Chasing Sobriety

By Cassidy Webb…

When I was 14 years old, I took a summer trip with my parents to go to a lake in the Ozark Mountains. The highway was busy with travelers and the wind of passing cars was noisy and constant. We came upon a tunnel that ran straight through one of the mountains. It was lined with luminescent orange lights to illuminate the way. As soon as we entered the tunnel, everything got quiet. I could no longer feel the wind rushing by the car and the lighting was dim. Everything was still and calm. This is what it was like the first time I tried heroin. Calm, quiet, and still.

I chased that feeling for years. I’d always struggled with anxiety and I never really felt like I fit in with the people around me. For a time, heroin worked for me. I was able to quiet the rushing thoughts in my head and feel at peace.

Eventually, heroin ceased to bring me peace and brought me nothing but chaos. I ended up losing a scholarship to college and getting arrested for distribution of a controlled substance, but this still wasn’t enough to make me want sobriety. I spent the last year of my active addiction in a deep depression. I was unable to maintain a job because I was unreliable and untrustworthy. My addiction had progressed so badly that my last day at work before I got sober I was found by a coworker on the bathroom floor: I had overdosed. When I woke up in the hospital, I was furious. I wanted nothing more than to die. I truly saw no way out of the grips of opiate addiction.

Upon release from the hospital, I went to get more. I had every intention of using enough heroin to ensure that I would overdose and never wake up. I went to an empty parking lot, got my fix ready, and told myself that if this one didn’t kill me, I would get help. I was physically and mentally exhausted from living the way I had been living.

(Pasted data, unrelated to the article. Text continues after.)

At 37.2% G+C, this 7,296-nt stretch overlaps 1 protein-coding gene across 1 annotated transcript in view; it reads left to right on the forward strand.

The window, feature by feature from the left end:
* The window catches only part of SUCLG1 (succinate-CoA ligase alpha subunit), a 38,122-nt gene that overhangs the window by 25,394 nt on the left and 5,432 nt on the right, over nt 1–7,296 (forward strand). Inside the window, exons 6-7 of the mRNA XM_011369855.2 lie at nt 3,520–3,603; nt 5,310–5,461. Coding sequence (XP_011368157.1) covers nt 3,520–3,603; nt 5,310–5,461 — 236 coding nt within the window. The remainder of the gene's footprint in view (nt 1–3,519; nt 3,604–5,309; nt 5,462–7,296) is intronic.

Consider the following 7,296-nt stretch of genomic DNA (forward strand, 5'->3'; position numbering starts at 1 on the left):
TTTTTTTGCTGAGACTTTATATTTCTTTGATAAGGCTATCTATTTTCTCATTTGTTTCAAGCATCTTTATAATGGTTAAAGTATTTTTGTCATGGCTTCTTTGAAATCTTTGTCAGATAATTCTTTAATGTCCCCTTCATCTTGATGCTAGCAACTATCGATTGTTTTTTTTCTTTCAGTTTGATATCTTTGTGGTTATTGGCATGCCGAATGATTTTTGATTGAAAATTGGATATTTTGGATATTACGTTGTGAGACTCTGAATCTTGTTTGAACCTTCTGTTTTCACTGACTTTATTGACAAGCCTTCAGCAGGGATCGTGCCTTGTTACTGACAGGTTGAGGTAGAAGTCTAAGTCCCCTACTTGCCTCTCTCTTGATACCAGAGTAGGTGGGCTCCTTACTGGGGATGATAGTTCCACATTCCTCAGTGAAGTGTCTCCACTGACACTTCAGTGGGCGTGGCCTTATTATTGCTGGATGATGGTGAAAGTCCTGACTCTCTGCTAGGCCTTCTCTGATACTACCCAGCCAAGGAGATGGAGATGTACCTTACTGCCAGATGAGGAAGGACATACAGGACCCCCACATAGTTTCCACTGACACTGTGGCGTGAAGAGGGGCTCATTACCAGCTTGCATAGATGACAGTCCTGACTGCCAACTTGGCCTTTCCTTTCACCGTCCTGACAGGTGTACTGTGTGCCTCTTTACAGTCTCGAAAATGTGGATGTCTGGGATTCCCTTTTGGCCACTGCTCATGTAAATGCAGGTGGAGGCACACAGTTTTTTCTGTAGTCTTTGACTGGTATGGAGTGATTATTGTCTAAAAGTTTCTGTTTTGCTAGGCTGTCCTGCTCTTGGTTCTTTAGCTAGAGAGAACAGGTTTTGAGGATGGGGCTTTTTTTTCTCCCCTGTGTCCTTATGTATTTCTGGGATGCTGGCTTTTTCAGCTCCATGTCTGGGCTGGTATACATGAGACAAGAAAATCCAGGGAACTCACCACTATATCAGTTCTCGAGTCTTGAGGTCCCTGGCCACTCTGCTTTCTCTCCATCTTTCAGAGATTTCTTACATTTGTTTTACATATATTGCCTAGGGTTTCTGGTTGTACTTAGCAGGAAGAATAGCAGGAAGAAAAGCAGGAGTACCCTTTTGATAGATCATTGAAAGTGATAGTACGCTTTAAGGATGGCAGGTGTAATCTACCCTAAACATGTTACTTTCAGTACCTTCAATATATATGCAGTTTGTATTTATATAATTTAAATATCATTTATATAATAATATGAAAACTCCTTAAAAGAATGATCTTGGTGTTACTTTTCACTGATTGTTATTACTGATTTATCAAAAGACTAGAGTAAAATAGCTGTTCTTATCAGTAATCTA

When I woke up I wasn’t angry this time, I was simply defeated. Every time I tried to get sober on my own, the physical withdrawals became too much to handle, so I decided to go to detox where I was medically supervised and slowly tapered off of heroin.

I then went to a dual-diagnosis treatment facility where I was diagnosed with depression. I was given a treatment plan, proper medication, a loving therapist, and a safe place to lay my head at night. Treatment provided me with the physical separation I needed from opiates as well as the tools I needed to cope with my emotions. It took me about a month to start to open up and actually talk to others in therapy. As soon as I began to talk about my behaviors and patterns while getting high, I became aware of the things that made me want to get high and was taught tools on avoiding those triggers. When in active addiction, I would get high when I was upset, stressed, or self-conscious. I then became so dependent on drugs that I couldn’t stop getting high. I learned how to talk to others when I am upset and express my emotions rather than use drugs to cope with them. I participated in holistic therapy consisting of yoga, meditation, and art therapy, which allowed me to relax when I was feeling stressed. Lastly, I learned to love and forgive myself for the things that I had done, by building honest, loving relationships with other sober people who loved me.

A key element in my recovery was relocating. I was living in Arkansas before treatment and I was so familiar with the town that I knew exactly where to get my drugs. All of my friends were drug addicts as well. The treatment I went to was in south Florida, where I knew nobody. The change of environment was extremely beneficial to me because I had the opportunity to build relationships with people who were also sober. In addition to new people, I found the beach and palm trees to be therapeutic and peaceful, which gave me an ability to escape and relax when I was feeling stressed.

My passion today is to help others recover from addiction as well. I work with other women to show them how I got sober and stayed sober. I manage a sober living house for women which allows me to constantly teach others the activities that helped me stay sober. Seeing these women regain the color in their skin and the spark in their eyes is the bright spot of my life today.


Cassidy Webb is a 24 year old avid writer for Journey Pure from South Florida.  She advocates spreading awareness on addiction. Her passion in life is to help others by sharing her experience, strength, and hope.


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